Since its premiere in 1787, Mozart’s Don Giovanni has been hailed as one of the composer's masterpieces as well as cementing itself into opera history. With its ingenious score, twisted story, and haunting ending, it’s no wonder why we and fellow operagoers can’t get enough. The libertine we love to hate didn’t start as an opera, however. Over a century before Mozart ever wrote a note of music, the Don was terrorizing the theatrical world. Join us as we go over the history of Don Giovanni from the original 1630 play to Mozart’s masterpiece, to prepare for his grand return on our stage this upcoming season.
Starting off as a popular legend, the Don’s first written appearance was in the Spanish playwright Tirso de Molina’s play The Trickster of Seville and the Stone Guest, where he appeared under the name “Don Juan.” Though first published in 1630, it is believed to have been performed as early as 1616. (That’s 140 years before the birth of Mozart.)
Set in the 14th century, the play follows Don Juan, a womanizing and violent man who tries to seduce every woman that he sees. As he continues his seductions, more and more people try to catch him and put an end to his harmful behavior. Don Juan kills one of them, the father of a conquest, and the murdered man returns in the form of a stone statue and drags Don Juan to hell for his sins.
The story of Don Juan would be told and retold for centuries after de Molina’s play. But before we get to Mozart, there is another operatic version of the story that is important to know about. The Trickster of Seville and the Stone Guest received an earlier musical adaptation by Italian composer Giuseppe Gazzaniga with his 1787 opera Don Giovanni Tenorio. Gazzaniga’s librettist, Giovanni Bertati, Italianized the names (Don Juan now being Don Giovanni) and made some structural changes to de Molina’s play, setting the entire story in Villena, Spain. It’s a one-act opera, so the original play’s action had to be streamlined; still, Bertati’s opera begins with the seduction of Donna Anna and the killing of the Commendatore and ends with Don Giovanni being dragged into hell by the statue. Bertati’s version of the story would be the starting point for Mozart’s librettist Lorenzo Da Ponte, who then added elements back in from the original play that had previously been left out of Gazzaniga’s shorter opera.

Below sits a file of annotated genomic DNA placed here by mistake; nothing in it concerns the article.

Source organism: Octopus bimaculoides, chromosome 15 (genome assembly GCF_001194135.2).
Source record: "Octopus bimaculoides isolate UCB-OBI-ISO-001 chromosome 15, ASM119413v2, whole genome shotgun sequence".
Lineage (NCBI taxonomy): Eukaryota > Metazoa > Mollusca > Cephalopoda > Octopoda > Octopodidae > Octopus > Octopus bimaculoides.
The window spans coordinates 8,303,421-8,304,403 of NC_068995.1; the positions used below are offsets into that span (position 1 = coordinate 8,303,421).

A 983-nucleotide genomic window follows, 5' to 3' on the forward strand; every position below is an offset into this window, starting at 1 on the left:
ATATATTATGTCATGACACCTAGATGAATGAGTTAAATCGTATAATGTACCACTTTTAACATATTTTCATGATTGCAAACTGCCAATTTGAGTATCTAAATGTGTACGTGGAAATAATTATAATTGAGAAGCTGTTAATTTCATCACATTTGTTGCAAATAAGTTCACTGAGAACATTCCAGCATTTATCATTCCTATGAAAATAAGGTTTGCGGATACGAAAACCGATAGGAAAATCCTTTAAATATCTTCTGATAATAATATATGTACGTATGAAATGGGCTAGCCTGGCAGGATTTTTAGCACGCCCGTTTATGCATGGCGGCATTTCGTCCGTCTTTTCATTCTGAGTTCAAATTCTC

Now the stage is set for Mozart’s Don Giovanni. As mentioned before, Mozart would work with librettist Lorenzo Da Ponte, who also wrote the librettos for The Marriage of Figaro and the not-yet-written Così fan tutte. The Mozart-Da Ponte operas all follow the opera buffa (comic opera) tradition of having the story take place in a single day. Mozart and Da Ponte would have less than a year to work on Don Giovanni as it was slated to premiere on October 14, 1787, at the Estates Theater in Prague for Archduchess Maria Theresa of Austria’s visit. Unfortunately, Don Giovanni was not ready by then, so The Marriage of Figaro performed in its place. Don Giovanni was finally completed on October 28, 1787, just one night before its premiere. Mozart conducted the premiere himself, which garnered thunderous applause and left audiences stunned, saying they’d never heard an opera like it before.
Mozart would revise the opera for its Vienna premiere on May 7, 1788. Two new arias would be added (as well as a duet for Leporello and Zerlina that’s typically cut). For those who love opera trivia, during the final scene of Don Giovanni, listen for an homage to “Non più andrai,” Figaro’s famous aria from The Marriage of Figaro, played by Don Giovanni’s band for his dinner party. Hearing it, Leporello scoffs: “I know this piece all too well.” (At both the Prague and Vienna premieres, the singers who played Leporello had previously sung Figaro in The Marriage of Figaro.)
Centuries after its premiere, Don Giovanni is considered to be one of the greatest operas of all time and is still taking audiences by storm. From stage drama to one-act opera to the three-hour Mozart masterpiece that we know now, the scandalous antihero has had quite the ride in terms of adaptations. This is without even mentioning the story’s countless non-operatic adaptations such as an epic 16,000-line poem Don Juan by Lord Byron (who died in 1824 before completing it) and Joseph Gordon-Levitt's 2013 romantic-comedy film Don Jon. Personally, we can’t wait to see Don Giovanni’s grand return to our stage on September 23, and hope to see you there.